All About Jazz

Home » Articles » CD/LP/Track Review

Dear All About Jazz Readers,

If you're familiar with All About Jazz, you know that we've dedicated over two decades to supporting jazz as an art form, and more importantly, the creative musicians who make it. Our enduring commitment has made All About Jazz one of the most culturally important websites of its kind in the world reaching hundreds of thousands of readers every month. However, to expand our offerings and develop new means to foster jazz discovery we need your help.

You can become a sustaining member for a modest $20 and in return, we'll immediately hide those pesky Google ads PLUS deliver exclusive content and provide access to future articles for a full year! This combination will not only improve your AAJ experience, it will allow us to continue to rigorously build on the great work we first started in 1995. Read on to view our project ideas...

326

Charles Lloyd Quartet: Rabo De Nube

John Kelman By

Sign in to view read count
Woodwind multi-instrumentalist Charles Lloyd has traversed considerable musical territory with nary a misstep across a dozen albums, since joining the ECM fold in 1989. Still, as undeniably fine as albums including Sangam (2006), Jumping the Creek (2005) and Which Way is East (2004) are, what Lloyd's been missing is a consistent line-up to rival his mid-1990s discs with pianist Bobo Stenson, bassist Anders Jormin and drummer Billy Hart, in particular the definitive Canto (ECM, 1997).

Rabo De Nube continues a musical partnership with incendiary drummer Eric Harland that began on Jumping the Creek, but with the addition of bassist Reuben Rogers (who's toured with Lloyd for a couple of years, most notably at the 2007 Portland Jazz Festival) and pianist Jason Moran, Lloyd has a new quartet that not only equals his 1990s group, but in many ways surpasses it. The combination of Moran's extroverted sense of adventure and the unshakable yet completely pliant rhythm team of Rogers and Harland makes this the freest and most unfettered quartet of Lloyd's long career.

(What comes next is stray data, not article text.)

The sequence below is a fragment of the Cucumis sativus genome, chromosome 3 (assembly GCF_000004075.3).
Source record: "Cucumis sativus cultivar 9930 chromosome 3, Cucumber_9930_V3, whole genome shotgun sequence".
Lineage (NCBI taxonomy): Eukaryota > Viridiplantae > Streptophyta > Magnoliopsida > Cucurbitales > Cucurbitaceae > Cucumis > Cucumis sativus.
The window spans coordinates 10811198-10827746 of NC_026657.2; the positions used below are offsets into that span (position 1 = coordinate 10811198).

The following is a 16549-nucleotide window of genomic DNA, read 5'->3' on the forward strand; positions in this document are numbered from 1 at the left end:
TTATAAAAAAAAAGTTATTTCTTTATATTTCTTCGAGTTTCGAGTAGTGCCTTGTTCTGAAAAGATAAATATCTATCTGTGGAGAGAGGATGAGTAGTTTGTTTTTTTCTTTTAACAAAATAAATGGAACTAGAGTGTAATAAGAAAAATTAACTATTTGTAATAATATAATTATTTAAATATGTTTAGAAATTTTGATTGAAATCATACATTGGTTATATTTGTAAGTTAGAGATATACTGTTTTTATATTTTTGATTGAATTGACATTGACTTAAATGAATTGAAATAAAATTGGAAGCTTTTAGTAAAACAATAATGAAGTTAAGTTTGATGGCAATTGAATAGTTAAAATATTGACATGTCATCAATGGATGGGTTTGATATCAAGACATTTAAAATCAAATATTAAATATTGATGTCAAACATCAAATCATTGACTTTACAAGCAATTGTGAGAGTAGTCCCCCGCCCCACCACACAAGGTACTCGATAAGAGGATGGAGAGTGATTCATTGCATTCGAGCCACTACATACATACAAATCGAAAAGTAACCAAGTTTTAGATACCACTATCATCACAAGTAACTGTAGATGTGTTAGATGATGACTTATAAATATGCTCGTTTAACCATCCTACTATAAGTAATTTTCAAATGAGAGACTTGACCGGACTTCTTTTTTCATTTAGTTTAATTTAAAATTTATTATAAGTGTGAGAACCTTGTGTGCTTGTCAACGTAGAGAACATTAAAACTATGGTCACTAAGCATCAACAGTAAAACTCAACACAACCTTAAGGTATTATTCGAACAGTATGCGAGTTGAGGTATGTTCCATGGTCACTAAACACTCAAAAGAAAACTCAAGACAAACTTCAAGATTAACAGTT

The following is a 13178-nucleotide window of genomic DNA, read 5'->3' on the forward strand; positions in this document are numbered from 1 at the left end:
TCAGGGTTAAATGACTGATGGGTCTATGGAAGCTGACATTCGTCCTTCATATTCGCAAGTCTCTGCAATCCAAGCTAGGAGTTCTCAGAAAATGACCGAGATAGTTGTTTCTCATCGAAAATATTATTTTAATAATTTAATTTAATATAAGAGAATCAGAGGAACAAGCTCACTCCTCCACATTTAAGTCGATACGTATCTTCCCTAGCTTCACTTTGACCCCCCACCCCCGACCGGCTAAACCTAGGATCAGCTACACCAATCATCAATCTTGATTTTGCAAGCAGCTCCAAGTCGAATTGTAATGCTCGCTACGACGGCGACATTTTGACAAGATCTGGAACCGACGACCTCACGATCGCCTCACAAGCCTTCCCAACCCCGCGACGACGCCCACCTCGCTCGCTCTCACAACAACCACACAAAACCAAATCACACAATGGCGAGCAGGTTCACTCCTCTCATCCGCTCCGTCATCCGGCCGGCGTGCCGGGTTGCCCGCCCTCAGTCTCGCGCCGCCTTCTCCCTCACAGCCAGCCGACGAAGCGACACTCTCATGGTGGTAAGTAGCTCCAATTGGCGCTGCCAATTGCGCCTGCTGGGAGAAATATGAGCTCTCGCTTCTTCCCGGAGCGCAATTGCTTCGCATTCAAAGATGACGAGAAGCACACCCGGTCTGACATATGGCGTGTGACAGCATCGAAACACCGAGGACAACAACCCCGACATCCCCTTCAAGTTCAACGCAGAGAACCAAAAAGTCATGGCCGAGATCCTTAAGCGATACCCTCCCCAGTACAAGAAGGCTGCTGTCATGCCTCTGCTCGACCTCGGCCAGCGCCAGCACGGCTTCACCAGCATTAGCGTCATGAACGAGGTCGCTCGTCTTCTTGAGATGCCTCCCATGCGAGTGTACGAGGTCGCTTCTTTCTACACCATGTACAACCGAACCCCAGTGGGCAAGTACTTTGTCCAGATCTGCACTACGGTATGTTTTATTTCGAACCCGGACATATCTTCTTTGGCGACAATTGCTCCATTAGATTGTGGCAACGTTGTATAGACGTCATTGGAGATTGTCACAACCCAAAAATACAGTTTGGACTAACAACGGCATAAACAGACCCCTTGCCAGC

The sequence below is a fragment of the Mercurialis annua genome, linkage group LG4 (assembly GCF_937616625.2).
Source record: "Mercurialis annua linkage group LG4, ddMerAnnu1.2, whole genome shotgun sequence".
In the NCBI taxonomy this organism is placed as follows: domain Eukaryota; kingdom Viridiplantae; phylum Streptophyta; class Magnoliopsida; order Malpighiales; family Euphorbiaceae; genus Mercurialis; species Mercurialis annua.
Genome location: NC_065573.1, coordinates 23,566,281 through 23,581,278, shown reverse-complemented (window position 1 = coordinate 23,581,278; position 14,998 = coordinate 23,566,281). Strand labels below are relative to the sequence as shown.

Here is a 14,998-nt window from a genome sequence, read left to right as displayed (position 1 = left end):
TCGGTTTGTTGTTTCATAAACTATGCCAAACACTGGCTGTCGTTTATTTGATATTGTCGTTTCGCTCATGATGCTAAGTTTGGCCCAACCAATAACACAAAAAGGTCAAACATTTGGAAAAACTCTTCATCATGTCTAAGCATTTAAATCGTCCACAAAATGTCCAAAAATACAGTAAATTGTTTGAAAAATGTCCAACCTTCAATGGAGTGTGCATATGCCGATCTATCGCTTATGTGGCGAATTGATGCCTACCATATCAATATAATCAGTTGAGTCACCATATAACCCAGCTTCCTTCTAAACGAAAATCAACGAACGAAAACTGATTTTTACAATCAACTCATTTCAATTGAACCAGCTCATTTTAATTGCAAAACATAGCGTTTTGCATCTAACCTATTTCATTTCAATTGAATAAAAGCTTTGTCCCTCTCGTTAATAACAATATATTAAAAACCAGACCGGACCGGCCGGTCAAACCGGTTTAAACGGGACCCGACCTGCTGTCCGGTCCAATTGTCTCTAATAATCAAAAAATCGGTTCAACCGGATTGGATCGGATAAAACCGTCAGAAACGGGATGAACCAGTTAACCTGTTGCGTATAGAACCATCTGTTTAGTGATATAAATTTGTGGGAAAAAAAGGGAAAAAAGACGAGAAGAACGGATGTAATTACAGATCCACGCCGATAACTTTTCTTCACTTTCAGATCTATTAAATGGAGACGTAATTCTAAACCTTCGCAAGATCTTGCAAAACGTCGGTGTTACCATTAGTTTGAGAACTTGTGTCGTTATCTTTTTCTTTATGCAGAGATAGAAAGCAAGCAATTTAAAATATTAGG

That doesn't mean that Lloyd has abandoned his sense of tradition. "Migration of the Spirit" starts with Rogers alone but, with his band mates gradually joining in as the mood becomes increasingly turbulent, ultimately resolves into a light yet visceral mid-tempo swing, providing Lloyd a fertile groove with which to layer his sometimes flighty but always focused tenor.

The lengthy "Prometheus" shifts between simmering freedom and high velocity swing, Moran supporting Lloyd with remarkably spartan dissonance, and playing it sparer still during Rogers' arco solo. But it's when the pianist takes the lead that he demonstrates the true value he brings to this quartet. Encyclopedic in scope, Moran begins economically, with a dark and near-classical lyricism that turns to expressionistic freedom before settling into the kind of unshackled virtuosity that made him the closest thing to an overnight sensation when he released his Blue Note debut, Soundtrack to Human Motian back in 1999.

Lloyd has often (and unfairly) been compared to John Coltrane and, although Trane's spirit looms unmistakably, especially during Lloyd's nimble solo on the up-tempo "Sweet Georgia Bright," his warmer tone and distinctive confluence of fluid sheets of sound with a clearly discernable melodicism renders such comparisons moot. Trane may have looked to the East for inspiration, but Lloyd's connection is more palpable during his a capella flute intro to the gently balladic "Booker's Garden" and on "Ramunjan," where Lloyd's use of the oboe-like tarogato is matched by an equally broad world view by Moran, Rogers and Harland.

Lloyd will be 70 a few days after Rabo De Nube's release on March 11, 2008, but if the music from this 2007 live performance is any indication, not only is he playing better than ever, but he's got a new quartet that, if it remains together, is sure to become the most memorable group in a career now nearing its sixth decade.

Track Listing: Prometheus; Migration Of Spirit; Booker's Garden; Ramanujan; La Colline De Monk; Sweet Georgia Bright; Rabo De Nube.

Personnel: Charles Lloyd: tenor saxophone, alto flute, taragato; Jason Moran: piano; Reuben Rogers: double bass; Eric Harland: drums, percussion.

Title: Rabo De Nube | Year Released: 2008 | Record Label: ECM Records

Tags

comments powered by Disqus

Related Articles

Read Fat Daddy CD/LP/Track Review
Fat Daddy
by Dan Bilawsky
Published: September 19, 2018
Read Short Stories CD/LP/Track Review
Short Stories
by Gareth Thompson
Published: September 19, 2018
Read UHHM CD/LP/Track Review
UHHM
by John Bricker
Published: September 19, 2018
Read Decoy CD/LP/Track Review
Decoy
by Glenn Astarita
Published: September 19, 2018
Read Paul Heller Meets Roman Schwaller CD/LP/Track Review
Paul Heller Meets Roman Schwaller
by Jack Bowers
Published: September 18, 2018
Read Change In The Air CD/LP/Track Review
Change In The Air
by Dan McClenaghan
Published: September 18, 2018
Read "Autotelic" CD/LP/Track Review Autotelic
by Jakob Baekgaard
Published: July 1, 2018
Read "New Devices" CD/LP/Track Review New Devices
by Roger Farbey
Published: June 14, 2018
Read "Official Bootleg: Live in Chicago, June 28th, 2017" CD/LP/Track Review Official Bootleg: Live in Chicago, June 28th, 2017
by John Kelman
Published: October 12, 2017
Read "Louise Baranger Plays The Great American Songbook" CD/LP/Track Review Louise Baranger Plays The Great American Songbook
by Nicholas F. Mondello
Published: February 6, 2018
Read "Nu-Jive Perspective" CD/LP/Track Review Nu-Jive Perspective
by Mike Jurkovic
Published: August 7, 2018
Read "Magic Circle" CD/LP/Track Review Magic Circle
by Hrayr Attarian
Published: December 12, 2017